Effect of scanning speed, scanning pattern, and tip size on the accuracy of intraoral digital scans
An H, Langas EE, Gill AS. Effect of scanning speed, scanning pattern, and tip size on the accuracy of intraoral digital scans [published online ahead of print, 2022 Jun 20]. J Prosthet Dent. 2022;S0022-3913(22)00326-2. doi:10.1016/j.prosdent.2022.05.005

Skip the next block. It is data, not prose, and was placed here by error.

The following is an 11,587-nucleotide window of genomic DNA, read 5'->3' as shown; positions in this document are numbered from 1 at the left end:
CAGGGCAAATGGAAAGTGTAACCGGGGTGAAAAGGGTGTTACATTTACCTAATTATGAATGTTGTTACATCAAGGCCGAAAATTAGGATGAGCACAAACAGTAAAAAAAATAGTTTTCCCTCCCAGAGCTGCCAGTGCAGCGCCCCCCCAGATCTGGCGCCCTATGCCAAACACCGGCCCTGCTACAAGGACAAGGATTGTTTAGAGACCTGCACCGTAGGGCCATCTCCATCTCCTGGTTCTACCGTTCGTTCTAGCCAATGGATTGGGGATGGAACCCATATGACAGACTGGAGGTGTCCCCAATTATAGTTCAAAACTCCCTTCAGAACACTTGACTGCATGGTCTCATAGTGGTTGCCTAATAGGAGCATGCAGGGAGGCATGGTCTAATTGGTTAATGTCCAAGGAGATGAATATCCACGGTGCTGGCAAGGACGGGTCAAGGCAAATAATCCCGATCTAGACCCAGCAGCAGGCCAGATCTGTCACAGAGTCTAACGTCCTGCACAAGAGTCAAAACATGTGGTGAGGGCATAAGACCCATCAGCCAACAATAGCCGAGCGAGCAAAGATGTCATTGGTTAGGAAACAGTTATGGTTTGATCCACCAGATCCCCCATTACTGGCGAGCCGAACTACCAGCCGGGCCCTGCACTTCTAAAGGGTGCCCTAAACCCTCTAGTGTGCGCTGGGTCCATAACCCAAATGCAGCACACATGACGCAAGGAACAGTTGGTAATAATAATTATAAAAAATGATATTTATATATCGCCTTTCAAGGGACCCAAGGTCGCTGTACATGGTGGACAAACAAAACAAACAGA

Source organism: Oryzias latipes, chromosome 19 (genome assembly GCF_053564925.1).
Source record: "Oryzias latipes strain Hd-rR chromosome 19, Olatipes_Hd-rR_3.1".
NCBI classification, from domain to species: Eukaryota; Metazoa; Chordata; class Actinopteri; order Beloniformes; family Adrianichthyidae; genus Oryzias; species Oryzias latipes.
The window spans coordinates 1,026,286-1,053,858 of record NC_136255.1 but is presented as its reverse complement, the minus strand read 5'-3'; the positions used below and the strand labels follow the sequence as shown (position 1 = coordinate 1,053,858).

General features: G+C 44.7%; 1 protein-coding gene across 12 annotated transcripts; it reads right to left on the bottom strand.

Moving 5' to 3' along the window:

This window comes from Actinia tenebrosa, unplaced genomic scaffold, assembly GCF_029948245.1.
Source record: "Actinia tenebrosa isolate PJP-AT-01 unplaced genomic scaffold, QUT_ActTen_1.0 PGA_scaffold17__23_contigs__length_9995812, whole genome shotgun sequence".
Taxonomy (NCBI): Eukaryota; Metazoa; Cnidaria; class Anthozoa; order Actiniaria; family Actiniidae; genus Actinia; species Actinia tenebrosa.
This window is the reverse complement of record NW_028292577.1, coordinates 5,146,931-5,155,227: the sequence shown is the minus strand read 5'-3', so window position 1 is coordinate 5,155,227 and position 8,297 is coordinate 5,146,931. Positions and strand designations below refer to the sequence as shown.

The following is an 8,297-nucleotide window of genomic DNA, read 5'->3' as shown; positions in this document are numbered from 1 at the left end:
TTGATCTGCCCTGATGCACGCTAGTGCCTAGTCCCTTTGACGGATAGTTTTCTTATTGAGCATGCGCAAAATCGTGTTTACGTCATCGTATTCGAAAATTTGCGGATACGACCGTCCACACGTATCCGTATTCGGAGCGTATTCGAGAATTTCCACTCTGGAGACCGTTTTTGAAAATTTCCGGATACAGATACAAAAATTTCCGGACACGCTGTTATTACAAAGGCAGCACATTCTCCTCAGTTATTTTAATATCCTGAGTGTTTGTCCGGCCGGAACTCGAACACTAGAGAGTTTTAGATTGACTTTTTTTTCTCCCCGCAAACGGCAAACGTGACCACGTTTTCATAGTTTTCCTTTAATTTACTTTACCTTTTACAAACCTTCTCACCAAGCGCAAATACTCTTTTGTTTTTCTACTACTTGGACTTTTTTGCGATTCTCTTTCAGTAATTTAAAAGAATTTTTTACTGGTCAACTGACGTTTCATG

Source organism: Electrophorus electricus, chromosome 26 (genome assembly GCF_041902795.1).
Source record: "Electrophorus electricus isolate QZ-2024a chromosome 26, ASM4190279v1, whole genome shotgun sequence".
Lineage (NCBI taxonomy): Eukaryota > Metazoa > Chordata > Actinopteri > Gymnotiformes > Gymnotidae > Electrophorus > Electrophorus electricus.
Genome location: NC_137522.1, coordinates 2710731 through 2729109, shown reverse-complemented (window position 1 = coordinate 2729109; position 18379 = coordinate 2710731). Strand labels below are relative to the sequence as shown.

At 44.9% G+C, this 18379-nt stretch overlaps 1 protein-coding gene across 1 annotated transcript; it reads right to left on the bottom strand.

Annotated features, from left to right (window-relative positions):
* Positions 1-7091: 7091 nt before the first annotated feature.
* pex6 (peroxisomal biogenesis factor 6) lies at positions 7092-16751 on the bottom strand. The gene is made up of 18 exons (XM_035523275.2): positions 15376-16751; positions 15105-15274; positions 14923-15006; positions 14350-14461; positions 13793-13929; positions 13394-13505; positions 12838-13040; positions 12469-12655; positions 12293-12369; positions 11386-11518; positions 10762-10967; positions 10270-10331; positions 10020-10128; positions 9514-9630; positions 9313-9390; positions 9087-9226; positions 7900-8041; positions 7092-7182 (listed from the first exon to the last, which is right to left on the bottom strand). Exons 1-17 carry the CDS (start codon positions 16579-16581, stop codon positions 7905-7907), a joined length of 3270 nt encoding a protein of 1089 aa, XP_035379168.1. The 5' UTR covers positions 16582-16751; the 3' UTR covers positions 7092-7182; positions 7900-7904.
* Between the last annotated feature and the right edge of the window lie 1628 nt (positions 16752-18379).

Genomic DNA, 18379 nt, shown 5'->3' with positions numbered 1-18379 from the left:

STATEMENT OF PROBLEM: Currently available intraoral scanning technology makes intraoral scanning quicker and allows the use of smaller scanner tips. However, studies on the influence of scanning speed, tip size, and scanning patterns on scanning accuracy are lacking. PURPOSE: The purpose of this in vitro study was to evaluate the effect of scanning speed, scanning pattern, and scanner tip size on scanning trueness and precision. MATERIAL AND METHODS: A total of 120 complete arch intraoral scans were made with an intraoral scanner (Emerald). The 3 variables were tip size (small and regular), scanning pattern (occlusal first and S-shaped), and scanning speed (slow, regular, and fast). Ten scans for each variable combination were made and exported as standard tessellation language (STL) files. A laboratory scanner (E4) was used for the reference scan. The exported images were analyzed with an image analysis software program (Geomagic Control X). Root-mean-square deviation (RMSD) values between the intraoral scans and the reference scan were calculated to assess trueness. RMSD values between each intraoral scan were calculated to assess precision. Three-way analysis of variance (ANOVA) was used to evaluate the influence of each variable, and Tukey HSD tests were used for multiple comparisons (α=.05). RESULTS: For trueness evaluation, tip size was the only significant factor (P<.001). The scans made with a smaller tip showed lower trueness than the scans made with a regular tip. For precision evaluation, all 3 variables, tip size, scanning speed, and scanning pattern, had significant influence (P≤.001). The use of a small tip, fast scanning speed, and S-shaped scanning pattern made intraoral scanning less precise. CONCLUSIONS: The use of a small scanner tip negatively affected both trueness and precision. Fast scanning speed and S-shaped scanning pattern produced scans with lower precision than regular or slow scanning speed and the occlusal-first scanning pattern.